[Marxism] What does state ownership have to do with socialism? | Louis Proyect: The Unrepentant Marxist

Louis Proyect lnp3 at panix.com
Sat Apr 19 11:09:01 MDT 2014

The other day I received an inquiry by email:

	Hello, I am a young Marxist, and I have a question regarding 
production. In a Socialism, Utopian and Scientific, Engels stated:

	“The modern state, no matter what its form, is essentially a capitalist 
machine, the state of the capitalists, the ideal personification of the 
total national capital. The more it proceeds to the taking over of the 
productive forces, the more does it actually become the national 
capitalist, the more citizens does it exploit. The workers remain wage 
workers – proletarians. The capitalist relationship is not done away 
with. It is rather brought to a head. But, brought to a head, it topples 
over. State ownership of productive forces is not the solution of the 
conflict, but concealed within it are the technical conditions that form 
the elements of that solution.” –Engels.

	From what I take from this, State Ownership was only advocated to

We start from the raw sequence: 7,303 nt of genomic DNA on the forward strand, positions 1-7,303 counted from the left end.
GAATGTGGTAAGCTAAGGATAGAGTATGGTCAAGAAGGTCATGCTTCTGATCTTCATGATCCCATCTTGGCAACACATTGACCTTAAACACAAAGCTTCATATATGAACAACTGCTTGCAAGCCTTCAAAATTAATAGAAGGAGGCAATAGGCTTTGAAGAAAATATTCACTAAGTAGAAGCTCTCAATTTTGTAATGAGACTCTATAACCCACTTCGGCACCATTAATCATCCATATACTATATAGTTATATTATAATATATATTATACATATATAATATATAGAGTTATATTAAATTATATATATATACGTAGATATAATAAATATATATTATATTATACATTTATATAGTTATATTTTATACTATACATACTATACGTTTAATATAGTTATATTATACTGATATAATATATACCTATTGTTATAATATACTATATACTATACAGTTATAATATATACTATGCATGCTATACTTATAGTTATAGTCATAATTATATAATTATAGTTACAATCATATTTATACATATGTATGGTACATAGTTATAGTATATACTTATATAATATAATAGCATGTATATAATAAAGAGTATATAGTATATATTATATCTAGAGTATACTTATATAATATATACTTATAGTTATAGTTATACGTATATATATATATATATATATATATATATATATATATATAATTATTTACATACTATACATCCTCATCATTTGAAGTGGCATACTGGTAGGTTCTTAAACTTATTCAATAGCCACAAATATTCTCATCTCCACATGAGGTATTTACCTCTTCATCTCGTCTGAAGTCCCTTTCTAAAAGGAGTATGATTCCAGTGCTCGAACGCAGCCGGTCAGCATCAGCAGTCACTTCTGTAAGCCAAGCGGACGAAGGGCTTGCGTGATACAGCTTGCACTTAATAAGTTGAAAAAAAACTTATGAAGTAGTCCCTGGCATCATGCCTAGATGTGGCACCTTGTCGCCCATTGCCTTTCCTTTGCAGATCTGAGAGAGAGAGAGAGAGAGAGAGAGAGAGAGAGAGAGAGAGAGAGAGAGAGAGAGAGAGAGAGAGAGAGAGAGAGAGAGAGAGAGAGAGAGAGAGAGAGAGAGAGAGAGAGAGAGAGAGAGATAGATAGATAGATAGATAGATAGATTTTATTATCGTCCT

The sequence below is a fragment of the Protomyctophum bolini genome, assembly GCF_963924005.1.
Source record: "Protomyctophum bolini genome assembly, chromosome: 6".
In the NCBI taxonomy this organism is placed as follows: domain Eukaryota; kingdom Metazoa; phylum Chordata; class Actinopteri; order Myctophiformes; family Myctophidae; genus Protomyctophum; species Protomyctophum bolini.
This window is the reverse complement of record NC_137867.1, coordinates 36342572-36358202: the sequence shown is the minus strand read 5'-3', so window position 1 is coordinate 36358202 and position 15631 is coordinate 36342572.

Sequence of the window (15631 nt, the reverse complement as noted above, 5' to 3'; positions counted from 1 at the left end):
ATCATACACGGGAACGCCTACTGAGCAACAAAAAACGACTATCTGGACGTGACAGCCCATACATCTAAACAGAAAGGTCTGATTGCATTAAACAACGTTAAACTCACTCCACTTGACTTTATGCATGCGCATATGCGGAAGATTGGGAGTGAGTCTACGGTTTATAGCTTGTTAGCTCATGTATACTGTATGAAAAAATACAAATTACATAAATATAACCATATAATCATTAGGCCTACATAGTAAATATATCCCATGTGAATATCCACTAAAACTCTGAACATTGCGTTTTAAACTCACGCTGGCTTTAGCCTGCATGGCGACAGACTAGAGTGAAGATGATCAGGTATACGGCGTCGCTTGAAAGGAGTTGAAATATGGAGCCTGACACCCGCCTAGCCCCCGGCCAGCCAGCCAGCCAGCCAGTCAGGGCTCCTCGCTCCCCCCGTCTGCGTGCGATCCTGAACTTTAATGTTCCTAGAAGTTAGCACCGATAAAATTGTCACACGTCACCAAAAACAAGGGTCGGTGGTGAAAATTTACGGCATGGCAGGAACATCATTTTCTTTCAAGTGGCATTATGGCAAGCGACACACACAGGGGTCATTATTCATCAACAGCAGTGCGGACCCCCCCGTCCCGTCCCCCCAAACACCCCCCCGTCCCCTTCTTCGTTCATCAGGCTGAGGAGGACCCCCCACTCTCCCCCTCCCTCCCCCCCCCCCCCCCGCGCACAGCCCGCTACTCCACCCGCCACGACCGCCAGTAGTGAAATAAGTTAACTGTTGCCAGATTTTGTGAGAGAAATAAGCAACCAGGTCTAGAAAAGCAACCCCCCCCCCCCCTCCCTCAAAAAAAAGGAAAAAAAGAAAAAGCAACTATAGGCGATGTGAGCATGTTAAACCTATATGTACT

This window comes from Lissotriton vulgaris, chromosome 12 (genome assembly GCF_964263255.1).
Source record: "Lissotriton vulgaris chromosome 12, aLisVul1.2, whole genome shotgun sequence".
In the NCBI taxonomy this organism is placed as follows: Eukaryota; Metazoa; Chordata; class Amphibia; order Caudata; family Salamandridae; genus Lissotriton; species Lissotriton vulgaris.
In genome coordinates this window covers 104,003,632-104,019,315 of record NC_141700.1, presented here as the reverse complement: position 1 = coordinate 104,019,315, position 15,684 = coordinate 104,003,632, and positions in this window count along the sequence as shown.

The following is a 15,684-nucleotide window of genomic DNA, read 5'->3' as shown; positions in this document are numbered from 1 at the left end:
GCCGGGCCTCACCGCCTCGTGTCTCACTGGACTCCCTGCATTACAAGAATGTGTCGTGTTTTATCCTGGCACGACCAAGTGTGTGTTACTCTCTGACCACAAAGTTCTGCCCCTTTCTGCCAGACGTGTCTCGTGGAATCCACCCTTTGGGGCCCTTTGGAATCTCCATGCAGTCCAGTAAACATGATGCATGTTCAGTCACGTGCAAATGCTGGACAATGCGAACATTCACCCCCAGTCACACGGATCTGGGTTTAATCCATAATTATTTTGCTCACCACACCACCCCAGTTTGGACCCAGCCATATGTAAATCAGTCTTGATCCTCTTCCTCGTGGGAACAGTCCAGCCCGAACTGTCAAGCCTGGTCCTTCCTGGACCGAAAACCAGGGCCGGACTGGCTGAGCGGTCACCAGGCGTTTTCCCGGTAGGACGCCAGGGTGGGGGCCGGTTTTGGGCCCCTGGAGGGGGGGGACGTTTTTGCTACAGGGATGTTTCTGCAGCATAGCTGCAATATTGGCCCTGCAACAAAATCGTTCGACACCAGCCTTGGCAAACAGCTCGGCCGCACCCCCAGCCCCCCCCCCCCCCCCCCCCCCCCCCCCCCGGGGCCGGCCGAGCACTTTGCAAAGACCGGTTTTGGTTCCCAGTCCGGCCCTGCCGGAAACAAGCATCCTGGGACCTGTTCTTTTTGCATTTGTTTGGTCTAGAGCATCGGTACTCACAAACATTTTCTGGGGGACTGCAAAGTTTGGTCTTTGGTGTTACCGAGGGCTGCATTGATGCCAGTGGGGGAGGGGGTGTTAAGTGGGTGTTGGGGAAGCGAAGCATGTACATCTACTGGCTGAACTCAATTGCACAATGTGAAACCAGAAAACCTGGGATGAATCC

further develop productive forces to make way for socialism. But in the 
Manifesto, it called for Nationalization of productive forces. However, 
this is now redundant because production is already built up.

	So my question is this: if state ownership of industry is not 
socialist; what is? Would it be a decentralized planned economy run by 
the workers through worker councils? If so; how would this operate and 
how would planning go about? Without planning, we slip back into the 
chaotic production of capitalism; only this time it’s worker owned. 
Would the state own land and workers exercise workplace democracy on it?

	As for communism (which obviously has no state to direct planning), can 
you also describe the economic system it would operate on?

	I am very confused about this subject, and I’d like to understand it 

Since many other people might have the same kinds of questions, I am 
going to reply publicly.


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